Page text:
The regulatory bodies of every nation have been in critics for hindering the innovative approach. While the crypto industry is flourishing at its pace the regulators are also concerned as they believe the new technology needs to be regulated so no one is manipulating the industry and playing it unfairly.
United States regulating bodies the Financial Industry Regulatory Authority (FINRA) and it’s ruling organization the Securities and Exchange Commission (SEC) recently reported filing objections against non-compliant crypto players who made some false statements regarding their businesses.
FINRA is a private, non-federal agency, and is regulated by the SEC. It regulates one specific part of the securities industry in the U.S.: brokerage firms doing business with the public.
FINRA has filed a complaint against a citizen from Massachusetts, Timothy Tilton Ayre. The agency charged him with securities fraud and the illegal distribution of an unregistered cryptocurrency called HempCoin (HMP) which is different from the company with a similar name that trades THC tokens.
The agency states that Ayre’s claims were “fraudulent, positive statements about RMTN’s business and finances.” As Ayre never attempted to register the coin, FINRA chose to charge the RMTN president with the unlawful distribution of an unregistered security.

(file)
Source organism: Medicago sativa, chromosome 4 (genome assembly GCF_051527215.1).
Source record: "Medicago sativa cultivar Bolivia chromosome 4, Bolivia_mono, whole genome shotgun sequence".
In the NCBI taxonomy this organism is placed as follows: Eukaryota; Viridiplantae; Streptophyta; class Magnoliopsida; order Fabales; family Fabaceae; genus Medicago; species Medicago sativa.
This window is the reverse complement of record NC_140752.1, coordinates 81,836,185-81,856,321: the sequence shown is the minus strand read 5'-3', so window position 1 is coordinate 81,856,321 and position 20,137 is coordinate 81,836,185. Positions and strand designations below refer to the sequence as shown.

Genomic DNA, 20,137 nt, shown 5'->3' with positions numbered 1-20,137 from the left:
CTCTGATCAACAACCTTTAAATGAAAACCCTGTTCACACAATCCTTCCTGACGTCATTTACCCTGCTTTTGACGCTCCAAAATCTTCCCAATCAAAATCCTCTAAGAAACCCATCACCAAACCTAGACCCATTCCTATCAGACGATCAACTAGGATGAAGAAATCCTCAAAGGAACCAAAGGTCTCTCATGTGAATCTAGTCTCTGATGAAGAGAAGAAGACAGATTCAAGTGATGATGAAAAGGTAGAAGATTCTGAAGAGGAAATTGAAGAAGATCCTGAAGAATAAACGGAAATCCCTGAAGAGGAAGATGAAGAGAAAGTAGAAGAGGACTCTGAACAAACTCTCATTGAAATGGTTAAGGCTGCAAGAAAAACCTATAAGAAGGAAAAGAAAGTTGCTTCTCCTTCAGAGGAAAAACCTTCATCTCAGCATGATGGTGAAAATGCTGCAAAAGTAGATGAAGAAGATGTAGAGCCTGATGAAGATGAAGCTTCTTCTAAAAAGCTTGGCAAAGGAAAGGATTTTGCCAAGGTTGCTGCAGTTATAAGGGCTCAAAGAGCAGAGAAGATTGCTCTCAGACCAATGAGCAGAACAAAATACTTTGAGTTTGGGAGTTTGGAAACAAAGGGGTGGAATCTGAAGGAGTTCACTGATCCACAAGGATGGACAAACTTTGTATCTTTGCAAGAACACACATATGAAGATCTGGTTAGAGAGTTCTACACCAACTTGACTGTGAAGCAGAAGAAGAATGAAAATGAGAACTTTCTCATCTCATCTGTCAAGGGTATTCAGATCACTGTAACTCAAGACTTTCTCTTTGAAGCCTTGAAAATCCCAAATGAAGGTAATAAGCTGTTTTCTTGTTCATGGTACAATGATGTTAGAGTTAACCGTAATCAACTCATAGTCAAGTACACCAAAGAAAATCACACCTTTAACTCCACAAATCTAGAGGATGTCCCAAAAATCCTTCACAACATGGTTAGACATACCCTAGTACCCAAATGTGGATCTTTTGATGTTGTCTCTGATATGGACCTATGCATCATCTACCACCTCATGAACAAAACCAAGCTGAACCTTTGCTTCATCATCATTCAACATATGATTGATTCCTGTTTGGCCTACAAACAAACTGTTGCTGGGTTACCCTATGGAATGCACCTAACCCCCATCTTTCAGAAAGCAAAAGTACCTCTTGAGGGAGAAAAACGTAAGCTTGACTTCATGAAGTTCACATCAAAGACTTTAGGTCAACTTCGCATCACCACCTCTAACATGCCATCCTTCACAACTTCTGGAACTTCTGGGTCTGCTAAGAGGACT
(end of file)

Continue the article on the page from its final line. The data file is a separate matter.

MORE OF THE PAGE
FINRA convinced that anyone named in its complaint can file a response and request a hearing. The agency will dig for the violations and if confirmed, Ayre might face a fine, censure, suspension or be barred from the securities industry altogether.
SEC also issued a separate case and desist orders along with fines. SEC filed against Crypto Asset Management (CAM) fund and its founder Timothy Enneking, who reportedly presented CAM as the “first regulated crypto asset fund in the United States.” CAM raised $3.6 million from 44 investors in late 2017, bringing its net asset value to $37 million.
After the SEC violated the fraud, CAM agreed to stop its public offering and offered a buyback to investors and also agreed to pay the $200,000 fine but did not deny or admit guilt to the allegations.
The U.S. regulatory bodies have actively focused on the crypto market. Interestingly, FINRA has reportedly never issued any disciplinary action within the crypto industry until now. The SEC had also publicly addressed crypto hedge funds in an apparent first as well.
From the results of Autonomous NEXT research, there were more than 226 funds managing digital assets who controlled at least a combined $3.5 billion, as of February 2018. The SEC took the attention in March 2018 it was reported that the agency sent a number of requests to crypto focused funds regarding their compliance and issued subpoenas for few.
Bill Huizenga, the lawmaker, in his speech in July argued that Congress should empower financial regulators such as the SEC to regulate the cryptocurrency market in compliance with the same rules governing other currencies and stocks. The U.S. regulatory bodies still haven’t come up with one definitive scheme to regulate the crypto industry, as private agencies continue to approach them differently, depending on their competence.
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